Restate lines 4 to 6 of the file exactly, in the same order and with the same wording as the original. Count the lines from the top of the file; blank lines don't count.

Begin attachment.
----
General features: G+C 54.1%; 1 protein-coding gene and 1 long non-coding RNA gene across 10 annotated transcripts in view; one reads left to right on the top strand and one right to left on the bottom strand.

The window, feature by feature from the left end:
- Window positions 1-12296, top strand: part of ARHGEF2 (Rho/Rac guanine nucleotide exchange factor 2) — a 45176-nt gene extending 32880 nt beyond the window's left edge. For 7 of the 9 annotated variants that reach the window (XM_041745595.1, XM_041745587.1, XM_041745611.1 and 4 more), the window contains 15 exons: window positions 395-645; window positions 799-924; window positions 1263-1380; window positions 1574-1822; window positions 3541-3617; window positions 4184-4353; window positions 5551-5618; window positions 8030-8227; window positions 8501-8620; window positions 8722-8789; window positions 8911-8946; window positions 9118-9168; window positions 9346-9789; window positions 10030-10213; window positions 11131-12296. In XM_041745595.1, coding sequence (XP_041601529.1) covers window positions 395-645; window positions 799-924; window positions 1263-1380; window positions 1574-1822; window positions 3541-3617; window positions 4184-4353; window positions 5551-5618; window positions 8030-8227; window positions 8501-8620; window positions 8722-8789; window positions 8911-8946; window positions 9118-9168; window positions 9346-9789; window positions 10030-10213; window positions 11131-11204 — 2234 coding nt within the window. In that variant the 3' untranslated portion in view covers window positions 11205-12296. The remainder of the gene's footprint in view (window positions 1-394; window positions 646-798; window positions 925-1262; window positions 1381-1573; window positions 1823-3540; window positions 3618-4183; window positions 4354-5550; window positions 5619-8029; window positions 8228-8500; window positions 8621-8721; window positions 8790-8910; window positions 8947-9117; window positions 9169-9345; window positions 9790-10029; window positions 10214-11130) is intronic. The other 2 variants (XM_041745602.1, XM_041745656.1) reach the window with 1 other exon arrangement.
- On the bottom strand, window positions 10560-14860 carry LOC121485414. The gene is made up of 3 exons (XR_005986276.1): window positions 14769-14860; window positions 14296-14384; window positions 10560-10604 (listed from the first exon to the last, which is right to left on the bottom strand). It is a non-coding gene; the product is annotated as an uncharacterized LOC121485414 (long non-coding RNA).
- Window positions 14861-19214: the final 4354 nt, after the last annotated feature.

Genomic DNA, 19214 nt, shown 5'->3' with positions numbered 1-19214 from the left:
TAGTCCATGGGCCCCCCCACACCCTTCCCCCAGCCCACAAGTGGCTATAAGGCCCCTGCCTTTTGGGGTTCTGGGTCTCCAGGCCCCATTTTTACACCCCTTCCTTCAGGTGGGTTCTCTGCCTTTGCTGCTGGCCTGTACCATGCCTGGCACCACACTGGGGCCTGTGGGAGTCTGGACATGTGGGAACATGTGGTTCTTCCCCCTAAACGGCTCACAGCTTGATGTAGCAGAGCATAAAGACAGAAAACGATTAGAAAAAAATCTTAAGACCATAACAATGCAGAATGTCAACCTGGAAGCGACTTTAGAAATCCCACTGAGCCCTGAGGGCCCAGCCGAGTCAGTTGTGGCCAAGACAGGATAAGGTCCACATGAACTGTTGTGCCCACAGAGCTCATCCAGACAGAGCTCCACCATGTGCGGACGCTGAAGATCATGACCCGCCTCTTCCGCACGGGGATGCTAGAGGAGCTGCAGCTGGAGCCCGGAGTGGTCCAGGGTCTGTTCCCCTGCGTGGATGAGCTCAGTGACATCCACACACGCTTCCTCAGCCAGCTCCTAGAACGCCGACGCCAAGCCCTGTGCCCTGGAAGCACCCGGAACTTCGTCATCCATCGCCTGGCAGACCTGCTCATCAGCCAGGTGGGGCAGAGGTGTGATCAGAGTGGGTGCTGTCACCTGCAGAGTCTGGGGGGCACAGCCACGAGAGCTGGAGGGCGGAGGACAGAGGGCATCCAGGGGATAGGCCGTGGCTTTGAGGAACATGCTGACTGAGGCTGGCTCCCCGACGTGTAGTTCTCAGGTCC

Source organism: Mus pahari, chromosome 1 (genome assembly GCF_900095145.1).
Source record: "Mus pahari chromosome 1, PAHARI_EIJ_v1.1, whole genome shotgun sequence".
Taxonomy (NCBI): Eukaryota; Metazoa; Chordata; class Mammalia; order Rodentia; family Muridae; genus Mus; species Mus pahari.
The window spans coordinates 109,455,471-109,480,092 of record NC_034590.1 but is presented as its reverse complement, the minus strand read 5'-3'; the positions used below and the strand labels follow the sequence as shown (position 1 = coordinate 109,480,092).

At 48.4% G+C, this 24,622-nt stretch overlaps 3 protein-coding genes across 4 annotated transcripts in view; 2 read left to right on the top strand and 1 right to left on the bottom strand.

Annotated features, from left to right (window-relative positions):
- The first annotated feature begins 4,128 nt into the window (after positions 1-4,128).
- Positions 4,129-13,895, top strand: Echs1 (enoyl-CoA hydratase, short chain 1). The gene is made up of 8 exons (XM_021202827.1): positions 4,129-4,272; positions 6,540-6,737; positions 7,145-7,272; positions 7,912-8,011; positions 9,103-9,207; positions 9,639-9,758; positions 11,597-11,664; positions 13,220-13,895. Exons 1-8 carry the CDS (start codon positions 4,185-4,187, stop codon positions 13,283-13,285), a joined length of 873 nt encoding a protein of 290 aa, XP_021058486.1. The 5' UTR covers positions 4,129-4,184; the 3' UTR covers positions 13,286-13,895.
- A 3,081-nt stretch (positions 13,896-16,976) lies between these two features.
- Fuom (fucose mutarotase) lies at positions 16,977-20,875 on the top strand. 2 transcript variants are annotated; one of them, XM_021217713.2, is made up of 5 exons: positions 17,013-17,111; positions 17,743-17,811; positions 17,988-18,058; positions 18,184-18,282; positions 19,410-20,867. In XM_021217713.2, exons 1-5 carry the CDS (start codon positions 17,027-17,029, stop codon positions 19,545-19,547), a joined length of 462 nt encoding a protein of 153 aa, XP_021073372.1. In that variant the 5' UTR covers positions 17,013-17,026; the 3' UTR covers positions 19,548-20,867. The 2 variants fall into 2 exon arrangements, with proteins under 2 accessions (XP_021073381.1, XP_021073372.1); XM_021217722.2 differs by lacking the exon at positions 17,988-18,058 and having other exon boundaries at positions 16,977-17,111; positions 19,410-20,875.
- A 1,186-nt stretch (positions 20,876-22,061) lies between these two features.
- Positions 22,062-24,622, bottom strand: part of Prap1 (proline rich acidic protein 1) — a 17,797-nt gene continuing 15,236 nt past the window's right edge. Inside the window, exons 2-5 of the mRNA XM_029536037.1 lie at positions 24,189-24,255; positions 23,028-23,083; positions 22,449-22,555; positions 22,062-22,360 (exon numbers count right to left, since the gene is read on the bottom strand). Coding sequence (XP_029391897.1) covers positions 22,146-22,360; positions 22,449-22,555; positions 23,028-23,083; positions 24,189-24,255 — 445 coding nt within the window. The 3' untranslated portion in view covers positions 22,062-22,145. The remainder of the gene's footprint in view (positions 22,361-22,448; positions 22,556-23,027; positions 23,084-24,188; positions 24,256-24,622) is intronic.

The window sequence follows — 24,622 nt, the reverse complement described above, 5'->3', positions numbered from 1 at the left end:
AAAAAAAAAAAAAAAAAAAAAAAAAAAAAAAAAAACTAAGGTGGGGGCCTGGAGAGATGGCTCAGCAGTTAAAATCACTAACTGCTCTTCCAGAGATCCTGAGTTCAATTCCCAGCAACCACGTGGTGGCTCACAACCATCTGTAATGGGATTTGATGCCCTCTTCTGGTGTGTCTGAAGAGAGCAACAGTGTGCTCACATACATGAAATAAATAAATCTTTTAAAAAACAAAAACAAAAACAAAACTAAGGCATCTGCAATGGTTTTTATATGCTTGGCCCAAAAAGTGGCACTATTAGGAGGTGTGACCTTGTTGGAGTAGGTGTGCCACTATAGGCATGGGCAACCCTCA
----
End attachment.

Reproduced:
- On the bottom strand, window positions 10560-14860 carry LOC121485414. The gene is made up of 3 exons (XR_005986276.1): window positions 14769-14860; window positions 14296-14384; window positions 10560-10604 (listed from the first exon to the last, which is right to left on the bottom strand). It is a non-coding gene; the product is annotated as an uncharacterized LOC121485414 (long non-coding RNA).
- Window positions 14861-19214: the final 4354 nt, after the last annotated feature.

Genomic DNA, 19214 nt, shown 5'->3' with positions numbered 1-19214 from the left: